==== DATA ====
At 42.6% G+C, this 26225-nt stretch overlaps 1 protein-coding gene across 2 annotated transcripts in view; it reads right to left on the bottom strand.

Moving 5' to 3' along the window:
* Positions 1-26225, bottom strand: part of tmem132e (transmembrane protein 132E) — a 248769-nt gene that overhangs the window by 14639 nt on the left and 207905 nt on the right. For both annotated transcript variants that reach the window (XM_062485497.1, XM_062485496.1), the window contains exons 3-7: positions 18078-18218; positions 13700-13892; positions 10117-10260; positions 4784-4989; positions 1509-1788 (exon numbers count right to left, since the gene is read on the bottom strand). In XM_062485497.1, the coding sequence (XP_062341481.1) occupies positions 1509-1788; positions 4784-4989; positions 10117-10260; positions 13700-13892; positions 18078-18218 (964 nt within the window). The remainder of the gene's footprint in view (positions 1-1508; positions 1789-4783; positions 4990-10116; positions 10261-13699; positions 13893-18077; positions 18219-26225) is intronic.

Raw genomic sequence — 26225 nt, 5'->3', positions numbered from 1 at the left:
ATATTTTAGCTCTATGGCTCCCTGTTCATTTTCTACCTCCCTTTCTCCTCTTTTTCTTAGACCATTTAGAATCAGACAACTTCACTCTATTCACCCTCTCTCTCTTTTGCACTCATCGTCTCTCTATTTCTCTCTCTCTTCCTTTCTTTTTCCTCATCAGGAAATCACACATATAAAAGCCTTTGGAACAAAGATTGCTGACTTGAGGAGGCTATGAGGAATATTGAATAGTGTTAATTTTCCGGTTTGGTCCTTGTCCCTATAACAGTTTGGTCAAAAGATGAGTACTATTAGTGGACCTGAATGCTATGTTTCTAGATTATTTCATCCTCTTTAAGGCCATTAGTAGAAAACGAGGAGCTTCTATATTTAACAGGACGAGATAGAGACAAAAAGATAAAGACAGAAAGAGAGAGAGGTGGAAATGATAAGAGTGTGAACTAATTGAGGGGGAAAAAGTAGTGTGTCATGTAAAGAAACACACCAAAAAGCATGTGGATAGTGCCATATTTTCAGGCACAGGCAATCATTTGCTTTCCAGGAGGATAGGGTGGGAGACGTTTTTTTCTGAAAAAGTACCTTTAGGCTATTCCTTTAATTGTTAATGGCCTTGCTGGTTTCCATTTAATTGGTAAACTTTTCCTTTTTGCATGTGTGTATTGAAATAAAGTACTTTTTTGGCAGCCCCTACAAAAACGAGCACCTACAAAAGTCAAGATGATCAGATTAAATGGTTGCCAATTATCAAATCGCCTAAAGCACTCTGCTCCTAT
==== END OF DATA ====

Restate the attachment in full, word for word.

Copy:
At 42.6% G+C, this 26225-nt stretch overlaps 1 protein-coding gene across 2 annotated transcripts in view; it reads right to left on the bottom strand.

Moving 5' to 3' along the window:
* Positions 1-26225, bottom strand: part of tmem132e (transmembrane protein 132E) — a 248769-nt gene that overhangs the window by 14639 nt on the left and 207905 nt on the right. For both annotated transcript variants that reach the window (XM_062485497.1, XM_062485496.1), the window contains exons 3-7: positions 18078-18218; positions 13700-13892; positions 10117-10260; positions 4784-4989; positions 1509-1788 (exon numbers count right to left, since the gene is read on the bottom strand). In XM_062485497.1, the coding sequence (XP_062341481.1) occupies positions 1509-1788; positions 4784-4989; positions 10117-10260; positions 13700-13892; positions 18078-18218 (964 nt within the window). The remainder of the gene's footprint in view (positions 1-1508; positions 1789-4783; positions 4990-10116; positions 10261-13699; positions 13893-18077; positions 18219-26225) is intronic.

Raw genomic sequence — 26225 nt, 5'->3', positions numbered from 1 at the left:
ATATTTTAGCTCTATGGCTCCCTGTTCATTTTCTACCTCCCTTTCTCCTCTTTTTCTTAGACCATTTAGAATCAGACAACTTCACTCTATTCACCCTCTCTCTCTTTTGCACTCATCGTCTCTCTATTTCTCTCTCTCTTCCTTTCTTTTTCCTCATCAGGAAATCACACATATAAAAGCCTTTGGAACAAAGATTGCTGACTTGAGGAGGCTATGAGGAATATTGAATAGTGTTAATTTTCCGGTTTGGTCCTTGTCCCTATAACAGTTTGGTCAAAAGATGAGTACTATTAGTGGACCTGAATGCTATGTTTCTAGATTATTTCATCCTCTTTAAGGCCATTAGTAGAAAACGAGGAGCTTCTATATTTAACAGGACGAGATAGAGACAAAAAGATAAAGACAGAAAGAGAGAGAGGTGGAAATGATAAGAGTGTGAACTAATTGAGGGGGAAAAAGTAGTGTGTCATGTAAAGAAACACACCAAAAAGCATGTGGATAGTGCCATATTTTCAGGCACAGGCAATCATTTGCTTTCCAGGAGGATAGGGTGGGAGACGTTTTTTTCTGAAAAAGTACCTTTAGGCTATTCCTTTAATTGTTAATGGCCTTGCTGGTTTCCATTTAATTGGTAAACTTTTCCTTTTTGCATGTGTGTATTGAAATAAAGTACTTTTTTGGCAGCCCCTACAAAAACGAGCACCTACAAAAGTCAAGATGATCAGATTAAATGGTTGCCAATTATCAAATCGCCTAAAGCACTCTGCTCCTAT